Last year I published a 4000-word essay in The Nation that sums up most everything I think about the CIA and the debate on both the left and the right about it. In short: blaming the agency for the failures of magical thinking on the part of presidents, Democrat and Republican, is a category error. The CIA fails because the imagination and expectations of the country are unrealistic and irresponsible. I called the agency a symptom and an accelerant of American empire. I’m pretty proud of the piece. Like more proud of it than most things I’ve written. Ever.
Chris Hayes, who doesn’t even cover the same beat, surpassed it.
Read Chris’ cover story for the new issue of The Nation. I’ve just finished reading it for the second time. It’s about the legacy of the Church Committee, the enduring relationship between secrecy and abuse, and the need for a new architecture of legislative restriction and refinement — and enhancement, since the proposition that secrecy is necessarily the ally of intelligence work is actually a dubious one — on the intelligence bureaucracy. If it doesn’t win an award, that proves journalism panels are corrupt.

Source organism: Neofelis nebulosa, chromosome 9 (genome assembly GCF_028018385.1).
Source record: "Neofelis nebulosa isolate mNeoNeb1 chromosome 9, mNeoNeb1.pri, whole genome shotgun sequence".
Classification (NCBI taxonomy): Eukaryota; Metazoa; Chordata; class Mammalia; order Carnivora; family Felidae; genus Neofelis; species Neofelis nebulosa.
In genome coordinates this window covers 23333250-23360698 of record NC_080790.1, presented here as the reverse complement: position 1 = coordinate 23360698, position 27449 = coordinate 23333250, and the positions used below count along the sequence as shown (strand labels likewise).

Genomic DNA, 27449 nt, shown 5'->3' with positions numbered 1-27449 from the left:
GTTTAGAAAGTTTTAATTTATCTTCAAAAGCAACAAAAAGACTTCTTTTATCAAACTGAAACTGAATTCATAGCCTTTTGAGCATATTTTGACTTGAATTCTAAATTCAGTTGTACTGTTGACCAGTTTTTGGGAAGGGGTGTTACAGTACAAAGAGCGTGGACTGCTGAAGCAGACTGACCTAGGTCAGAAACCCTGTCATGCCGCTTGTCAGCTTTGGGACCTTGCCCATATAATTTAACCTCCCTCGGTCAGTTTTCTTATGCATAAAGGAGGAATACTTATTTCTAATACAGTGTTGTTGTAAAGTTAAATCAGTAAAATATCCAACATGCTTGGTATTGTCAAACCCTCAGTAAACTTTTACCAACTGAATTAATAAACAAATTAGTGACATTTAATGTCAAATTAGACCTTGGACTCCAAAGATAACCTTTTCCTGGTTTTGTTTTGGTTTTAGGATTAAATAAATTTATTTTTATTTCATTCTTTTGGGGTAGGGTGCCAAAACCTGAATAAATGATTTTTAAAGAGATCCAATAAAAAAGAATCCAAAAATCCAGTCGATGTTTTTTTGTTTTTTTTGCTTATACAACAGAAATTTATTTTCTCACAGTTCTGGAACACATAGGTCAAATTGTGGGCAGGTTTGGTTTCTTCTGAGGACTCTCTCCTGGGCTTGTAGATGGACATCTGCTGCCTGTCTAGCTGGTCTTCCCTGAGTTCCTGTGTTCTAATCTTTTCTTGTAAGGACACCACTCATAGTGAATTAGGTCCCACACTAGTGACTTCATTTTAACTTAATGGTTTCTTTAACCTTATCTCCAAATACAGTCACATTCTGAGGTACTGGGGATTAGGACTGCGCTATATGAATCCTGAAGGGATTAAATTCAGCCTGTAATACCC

I really could go on and on. Chris, with great precision, strips the cant and the myth away from the committee. This, for instance, is a subtle and overlooked point:
As historian Kathy Olmsted argues in her book Challenging the Secret Government, Church was never quite able to part with this conception of good Democrats/bad Republicans. Confronted with misdeeds under Kennedy and Johnson, he chose to view the CIA as a rogue agency, as opposed to one executing the president’s wishes. This characterization became the fulcrum of debate within the committee. At one point Church referred to the CIA as a "rogue elephant," causing a media firestorm. But the final committee report shows that to the degree the agency and other parts of the secret government were operating with limited control from the White House, it was by design. Walter Mondale came around to the view that the problem wasn’t the agencies themselves but the accretion of secret executive power: "the grant of powers to the CIA and to these other agencies," he said during a committee hearing, "is, above all, a grant of power to the president."
Exactly so. Church’s willingness to excuse Democratic abuses contributed to the misconception of the CIA as a rogue agency — the precise opposite of the agency’s relationship with the presidency. Presidents make conscious decisions not to pay attention or be informed about what their policies demand the CIA perform.
I really could go on. But just read the piece. I don’t know how someone this perceptive and this insightful and this diligent is allowed to go on television.